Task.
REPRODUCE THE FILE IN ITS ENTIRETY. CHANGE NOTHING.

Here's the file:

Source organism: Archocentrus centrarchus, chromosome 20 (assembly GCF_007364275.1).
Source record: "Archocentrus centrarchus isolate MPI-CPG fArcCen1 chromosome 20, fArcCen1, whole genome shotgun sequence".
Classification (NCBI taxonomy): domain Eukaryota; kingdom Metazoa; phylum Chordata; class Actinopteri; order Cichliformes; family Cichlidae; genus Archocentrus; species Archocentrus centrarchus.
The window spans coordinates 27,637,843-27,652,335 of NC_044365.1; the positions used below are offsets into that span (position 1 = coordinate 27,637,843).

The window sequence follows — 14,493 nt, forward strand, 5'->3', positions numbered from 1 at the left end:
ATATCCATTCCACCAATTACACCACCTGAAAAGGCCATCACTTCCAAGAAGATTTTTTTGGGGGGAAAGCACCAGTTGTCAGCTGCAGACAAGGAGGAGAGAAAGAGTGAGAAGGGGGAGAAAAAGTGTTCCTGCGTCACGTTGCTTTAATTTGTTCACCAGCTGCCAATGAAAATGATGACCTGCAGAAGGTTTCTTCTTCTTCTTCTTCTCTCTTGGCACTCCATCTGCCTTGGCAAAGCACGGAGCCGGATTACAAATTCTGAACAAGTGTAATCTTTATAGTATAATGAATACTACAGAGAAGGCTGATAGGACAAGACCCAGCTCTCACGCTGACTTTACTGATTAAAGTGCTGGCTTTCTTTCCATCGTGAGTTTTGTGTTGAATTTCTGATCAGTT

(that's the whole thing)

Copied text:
Source organism: Archocentrus centrarchus, chromosome 20 (assembly GCF_007364275.1).
Source record: "Archocentrus centrarchus isolate MPI-CPG fArcCen1 chromosome 20, fArcCen1, whole genome shotgun sequence".
Classification (NCBI taxonomy): domain Eukaryota; kingdom Metazoa; phylum Chordata; class Actinopteri; order Cichliformes; family Cichlidae; genus Archocentrus; species Archocentrus centrarchus.
The window spans coordinates 27,637,843-27,652,335 of NC_044365.1; the positions used below are offsets into that span (position 1 = coordinate 27,637,843).

The window sequence follows — 14,493 nt, forward strand, 5'->3', positions numbered from 1 at the left end:
ATATCCATTCCACCAATTACACCACCTGAAAAGGCCATCACTTCCAAGAAGATTTTTTTGGGGGGAAAGCACCAGTTGTCAGCTGCAGACAAGGAGGAGAGAAAGAGTGAGAAGGGGGAGAAAAAGTGTTCCTGCGTCACGTTGCTTTAATTTGTTCACCAGCTGCCAATGAAAATGATGACCTGCAGAAGGTTTCTTCTTCTTCTTCTTCTCTCTTGGCACTCCATCTGCCTTGGCAAAGCACGGAGCCGGATTACAAATTCTGAACAAGTGTAATCTTTATAGTATAATGAATACTACAGAGAAGGCTGATAGGACAAGACCCAGCTCTCACGCTGACTTTACTGATTAAAGTGCTGGCTTTCTTTCCATCGTGAGTTTTGTGTTGAATTTCTGATCAGTT